Teeth (2019)

The first sign that things were going wrong was when my teeth began falling out.

“That’s strange,” said the doctor. “Are you drinking your milk?”

“Yes,” I replied (although, without my teeth, it sounded more like “Yeth”).

“Well, are you perhaps teething? Are you secretly an infant?”

“No. I am thirty-seven years old.” This I knew with confidence.

“Well then!” she threw her hands up in frustration. “I just don’t know what’s happening. Go home and get some rest maybe. See if that helps.”

And so I did.

* * *

The second sign that things were going wrong was when I could no longer see the colour blue.

“Clara,” I whispered, since my girlfriend and I were at the cinema, “I can’t see blue.”


“The ocean on the screen. It should be blue, but it appears grey to me. You don’t suppose there’s something wrong with the film, do you?”

“No, dumbass,” she said lovingly, “it looks blue to me. What’s wrong with you? You’re ruining the movie. Shut up.”

And so I did.

* * *

The third (and final) sign that things were going wrong was when my foot detached itself from my leg.

I duct taped it back on, and hobbled to the nearest pediatrician for help. His office was on the other side of town, underneath a bridge, and as such took a long time to limp to.

“You’re at the wrong place. I am a pediatrician, a doctor who specializes in children. What you are looking for is a podiatrist, someone who specializes in feet,” the pediatrician explained.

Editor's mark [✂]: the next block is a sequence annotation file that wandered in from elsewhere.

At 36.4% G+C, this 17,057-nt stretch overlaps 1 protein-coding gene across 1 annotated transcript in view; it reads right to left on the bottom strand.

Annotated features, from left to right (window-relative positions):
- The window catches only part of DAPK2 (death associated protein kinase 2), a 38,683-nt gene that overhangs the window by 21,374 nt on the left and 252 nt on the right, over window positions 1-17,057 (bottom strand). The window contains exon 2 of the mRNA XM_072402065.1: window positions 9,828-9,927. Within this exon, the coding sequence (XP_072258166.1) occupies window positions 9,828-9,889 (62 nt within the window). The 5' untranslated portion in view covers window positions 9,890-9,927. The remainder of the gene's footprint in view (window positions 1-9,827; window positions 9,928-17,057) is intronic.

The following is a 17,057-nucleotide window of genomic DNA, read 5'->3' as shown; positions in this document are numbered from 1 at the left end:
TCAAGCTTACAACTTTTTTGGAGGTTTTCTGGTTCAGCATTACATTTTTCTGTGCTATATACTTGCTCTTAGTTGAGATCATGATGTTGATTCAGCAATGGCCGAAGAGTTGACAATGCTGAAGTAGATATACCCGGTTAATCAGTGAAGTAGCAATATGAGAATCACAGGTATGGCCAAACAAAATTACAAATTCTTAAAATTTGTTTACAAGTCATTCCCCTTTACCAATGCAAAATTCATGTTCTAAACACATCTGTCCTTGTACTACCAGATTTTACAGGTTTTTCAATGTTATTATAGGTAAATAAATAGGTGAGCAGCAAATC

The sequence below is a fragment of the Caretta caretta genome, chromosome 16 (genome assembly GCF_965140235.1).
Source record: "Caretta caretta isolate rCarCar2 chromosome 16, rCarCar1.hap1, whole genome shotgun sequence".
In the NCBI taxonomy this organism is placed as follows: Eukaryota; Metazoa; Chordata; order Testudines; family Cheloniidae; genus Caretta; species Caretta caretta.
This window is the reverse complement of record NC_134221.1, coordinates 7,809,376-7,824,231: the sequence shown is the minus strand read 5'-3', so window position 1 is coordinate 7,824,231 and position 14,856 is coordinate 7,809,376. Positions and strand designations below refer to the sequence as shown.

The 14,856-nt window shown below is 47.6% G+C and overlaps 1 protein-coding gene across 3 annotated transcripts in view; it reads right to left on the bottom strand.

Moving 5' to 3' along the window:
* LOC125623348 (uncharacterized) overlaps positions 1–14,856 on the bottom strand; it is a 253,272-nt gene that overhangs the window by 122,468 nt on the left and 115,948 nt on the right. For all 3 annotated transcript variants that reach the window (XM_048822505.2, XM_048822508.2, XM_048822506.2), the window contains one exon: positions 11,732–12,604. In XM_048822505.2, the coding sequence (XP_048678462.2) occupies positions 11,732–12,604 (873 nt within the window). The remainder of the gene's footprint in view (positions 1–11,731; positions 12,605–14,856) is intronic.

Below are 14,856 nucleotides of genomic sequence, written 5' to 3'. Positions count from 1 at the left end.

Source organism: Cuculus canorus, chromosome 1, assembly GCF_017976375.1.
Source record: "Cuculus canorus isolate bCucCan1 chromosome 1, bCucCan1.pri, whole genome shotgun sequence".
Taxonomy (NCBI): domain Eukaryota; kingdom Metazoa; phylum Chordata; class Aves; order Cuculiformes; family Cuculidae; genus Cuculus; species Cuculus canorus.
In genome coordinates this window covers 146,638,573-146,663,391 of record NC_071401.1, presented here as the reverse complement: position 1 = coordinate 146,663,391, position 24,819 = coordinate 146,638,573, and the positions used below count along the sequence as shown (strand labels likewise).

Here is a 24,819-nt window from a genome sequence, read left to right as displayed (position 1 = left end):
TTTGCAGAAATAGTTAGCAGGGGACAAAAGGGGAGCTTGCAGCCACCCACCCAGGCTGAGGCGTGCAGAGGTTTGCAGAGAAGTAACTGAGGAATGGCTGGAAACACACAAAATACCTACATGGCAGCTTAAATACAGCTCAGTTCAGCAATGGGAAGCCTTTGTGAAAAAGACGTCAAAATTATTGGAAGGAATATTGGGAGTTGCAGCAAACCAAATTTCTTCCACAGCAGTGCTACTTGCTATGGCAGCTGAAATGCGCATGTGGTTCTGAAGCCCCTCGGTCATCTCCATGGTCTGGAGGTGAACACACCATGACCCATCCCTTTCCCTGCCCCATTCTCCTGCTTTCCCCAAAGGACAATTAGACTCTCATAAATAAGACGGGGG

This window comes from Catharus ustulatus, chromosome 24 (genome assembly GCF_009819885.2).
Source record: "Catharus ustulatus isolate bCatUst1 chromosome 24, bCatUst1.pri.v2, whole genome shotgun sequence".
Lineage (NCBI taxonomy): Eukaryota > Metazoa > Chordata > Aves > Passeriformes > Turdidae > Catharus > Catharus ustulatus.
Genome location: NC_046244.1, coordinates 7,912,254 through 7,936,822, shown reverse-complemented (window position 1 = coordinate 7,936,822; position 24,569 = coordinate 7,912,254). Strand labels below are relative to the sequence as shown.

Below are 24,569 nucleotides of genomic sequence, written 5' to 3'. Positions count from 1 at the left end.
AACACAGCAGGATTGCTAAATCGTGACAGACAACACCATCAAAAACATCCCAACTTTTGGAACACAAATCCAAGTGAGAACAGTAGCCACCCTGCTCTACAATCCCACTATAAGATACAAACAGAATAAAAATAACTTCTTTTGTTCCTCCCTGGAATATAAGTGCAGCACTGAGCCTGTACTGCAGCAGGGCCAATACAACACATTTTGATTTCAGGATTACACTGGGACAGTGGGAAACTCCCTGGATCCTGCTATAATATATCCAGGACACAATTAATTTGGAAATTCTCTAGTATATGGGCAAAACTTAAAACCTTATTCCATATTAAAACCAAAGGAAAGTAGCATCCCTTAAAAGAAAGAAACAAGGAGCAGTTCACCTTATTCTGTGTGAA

“Oh, well, would you like to see my foot anyway?” “Not really,” he said. “But sure. Undo the duct tape.”

And so I did.

The pediatrician held my foot in his hand, suspicious. In another room, I heard an infant crying.

“Let’s go to the town doctor for this.”

And so we did.

“I remember you!” she said. “Your hair was falling out!”

“Close,” I replied. “It was my teeth actually.”

“Whatever. Show me your foot.”

I undid the duct tape (again). Her office was cold and white and smelled like nothing.

She poked my foot. It deflated like a balloon. She then poked me right in the middle of the chest, and just like that, both of my arms fell off.

“Oh! I see!”

“What is it?” the pediatrician and I asked in unison.

“You’re simply falling apart!” “Of course!” said the pediatrician. “It’s so obvious!”

“I’m falling apart? Is there any cure?”

“Not really. But don’t worry, it happens all the time. People have been falling apart quite a bit lately. You’ll just have to get over it,” she said, offering me a half smile.

“Get over it?”

“Yes, just try not to think about falling apart for a bit. I do it all the time, and look!” she waved her arms around. “Not falling apart.”

“Indeed,” said the pediatrician. “Just try to get over it.”

And so I didn’t.

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